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Is Dr. Drew Too Dangerous for Prime Time?

February 25, 2013 in Blogs

By Maia Szalavitz, The Fix



With the news last week of country star Mindy McCready’s suicide by gun, the death toll among Dr. Drew’s Celebrity Rehab patients now stands at five, giving the show an unusually high mortality rate of nearly 13%. But what’s even more disturbing is that most of those deaths—possibly even McCready’s—might have been prevented if the program had utilized treatment practices proven to be most effective.

Although Dr. Drew appears to truly believe in what he does, addiction experts say that the treatment philosophy and policies demonstrated in his show and public statements often do not reflect the best evidence-based practices. His rejection of maintenance treatments, use of punitive detox practices and humiliating therapy and insistence that people cannot truly recover without complete abstinence through 12-step programs reflect the conventional wisdom of the 1980s, not the data of the 21st century. Indeed, Celebrity Rehab’s treatment—leaving aside the massive confidentiality violation of being televised—diverges dramatically from the National Institute on Drug Abuse’s (NIDA)Principles of Drug Treatment, a guide that lays out standards for the best addiction care.

Take the harsh way McCready was treated during her detox on season three of Pinksy's show, which premiered in 2010. As the cameras rolled, the country star began shaking and making involuntary movements. Her roommate, Mackenzie Phillips, simply laughed at her, apparently buying into the stereotype that addicts who seem ill must be faking it. But as Phillips belatedly realized that the seizure was all too real, the cameras continued to roll. She raced around, screaming and searching for a nurse; nearly a minute goes by with no one stopping the production to help. Instead, the cameraperson actually zoomed in as McCready shuddered and shook.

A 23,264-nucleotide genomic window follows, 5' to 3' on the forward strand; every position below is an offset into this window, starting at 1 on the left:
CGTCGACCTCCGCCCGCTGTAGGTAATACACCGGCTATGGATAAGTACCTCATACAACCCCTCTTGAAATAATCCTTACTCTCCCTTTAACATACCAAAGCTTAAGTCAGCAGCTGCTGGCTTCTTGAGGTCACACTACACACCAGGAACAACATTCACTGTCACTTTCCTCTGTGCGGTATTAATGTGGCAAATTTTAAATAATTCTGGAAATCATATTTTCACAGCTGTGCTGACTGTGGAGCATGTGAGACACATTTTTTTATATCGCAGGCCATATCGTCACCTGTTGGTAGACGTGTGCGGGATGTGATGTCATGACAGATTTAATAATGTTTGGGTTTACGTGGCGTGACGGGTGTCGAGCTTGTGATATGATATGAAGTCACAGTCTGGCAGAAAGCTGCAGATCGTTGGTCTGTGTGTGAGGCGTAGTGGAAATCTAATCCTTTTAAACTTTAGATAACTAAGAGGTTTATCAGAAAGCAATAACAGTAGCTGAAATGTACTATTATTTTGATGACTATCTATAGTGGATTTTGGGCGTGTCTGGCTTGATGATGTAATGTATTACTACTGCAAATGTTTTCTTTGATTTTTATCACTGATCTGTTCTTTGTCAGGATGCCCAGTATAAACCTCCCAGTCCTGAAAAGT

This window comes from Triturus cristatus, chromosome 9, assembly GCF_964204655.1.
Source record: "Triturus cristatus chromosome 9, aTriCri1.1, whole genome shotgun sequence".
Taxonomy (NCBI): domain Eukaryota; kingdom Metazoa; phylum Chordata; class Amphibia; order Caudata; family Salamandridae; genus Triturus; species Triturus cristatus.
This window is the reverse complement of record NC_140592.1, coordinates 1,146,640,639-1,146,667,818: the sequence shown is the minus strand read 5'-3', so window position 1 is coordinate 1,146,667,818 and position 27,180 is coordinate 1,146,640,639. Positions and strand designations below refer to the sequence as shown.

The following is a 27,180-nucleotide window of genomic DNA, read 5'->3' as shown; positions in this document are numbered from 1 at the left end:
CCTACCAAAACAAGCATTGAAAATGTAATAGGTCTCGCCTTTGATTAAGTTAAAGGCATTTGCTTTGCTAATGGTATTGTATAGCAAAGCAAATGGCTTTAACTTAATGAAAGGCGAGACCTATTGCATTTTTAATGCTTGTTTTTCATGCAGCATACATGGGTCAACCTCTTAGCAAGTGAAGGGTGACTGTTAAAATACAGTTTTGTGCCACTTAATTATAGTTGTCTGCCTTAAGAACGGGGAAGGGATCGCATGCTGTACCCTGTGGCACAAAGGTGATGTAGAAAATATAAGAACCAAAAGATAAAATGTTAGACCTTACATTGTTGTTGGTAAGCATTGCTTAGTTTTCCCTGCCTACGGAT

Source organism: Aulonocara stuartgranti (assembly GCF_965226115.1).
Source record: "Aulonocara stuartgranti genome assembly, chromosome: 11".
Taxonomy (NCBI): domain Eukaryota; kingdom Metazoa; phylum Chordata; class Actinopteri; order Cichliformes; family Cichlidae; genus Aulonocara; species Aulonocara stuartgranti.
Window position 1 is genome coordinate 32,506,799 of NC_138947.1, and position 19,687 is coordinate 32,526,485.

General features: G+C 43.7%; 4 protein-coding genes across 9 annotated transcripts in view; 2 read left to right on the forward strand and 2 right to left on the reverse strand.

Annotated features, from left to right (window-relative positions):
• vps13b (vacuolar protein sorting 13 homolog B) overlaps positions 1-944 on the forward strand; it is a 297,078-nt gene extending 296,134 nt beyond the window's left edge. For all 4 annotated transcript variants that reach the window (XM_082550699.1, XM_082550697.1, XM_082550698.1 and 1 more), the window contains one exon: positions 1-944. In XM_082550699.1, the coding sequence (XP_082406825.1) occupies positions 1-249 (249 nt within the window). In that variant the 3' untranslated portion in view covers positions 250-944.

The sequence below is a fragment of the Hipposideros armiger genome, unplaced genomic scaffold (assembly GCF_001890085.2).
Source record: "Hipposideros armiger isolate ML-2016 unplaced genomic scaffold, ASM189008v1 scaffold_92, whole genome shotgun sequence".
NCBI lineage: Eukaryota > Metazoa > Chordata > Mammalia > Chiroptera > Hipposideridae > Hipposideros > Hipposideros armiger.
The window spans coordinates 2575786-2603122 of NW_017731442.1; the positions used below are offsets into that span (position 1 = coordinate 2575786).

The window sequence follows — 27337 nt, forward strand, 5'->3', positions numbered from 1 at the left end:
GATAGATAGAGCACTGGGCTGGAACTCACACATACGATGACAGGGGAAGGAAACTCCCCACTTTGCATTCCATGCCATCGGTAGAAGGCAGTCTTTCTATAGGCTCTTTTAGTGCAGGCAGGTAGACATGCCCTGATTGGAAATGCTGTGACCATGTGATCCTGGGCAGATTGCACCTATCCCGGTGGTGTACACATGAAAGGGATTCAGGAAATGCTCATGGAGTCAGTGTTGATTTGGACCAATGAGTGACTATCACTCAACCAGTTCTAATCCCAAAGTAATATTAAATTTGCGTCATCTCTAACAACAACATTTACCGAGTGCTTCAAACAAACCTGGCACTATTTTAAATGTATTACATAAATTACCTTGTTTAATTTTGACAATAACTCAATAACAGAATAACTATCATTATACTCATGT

Prior to treatment, McCready admitted to drinking and taking benzodiazepines (anti-anxiety drugs like Valium and Xanax)—both of which can cause withdrawal seizures if patients aren’t adequately medicated during detox. Indeed, withdrawal from benzodiazepines and alcohol—unlike methadone or heroin withdrawal—can be fatal because these seizures can progress into a condition called status epilepticus.

Charles O’Brien, MD, PhD, is the director of the University of Pennsylvania’s Center for Studies in Addiction. He has developed drugs to treat dependence to alcohol, opioid and cocaine, done pioneering research into the clinical aspects of addiction and …read more
Source: ALTERNET

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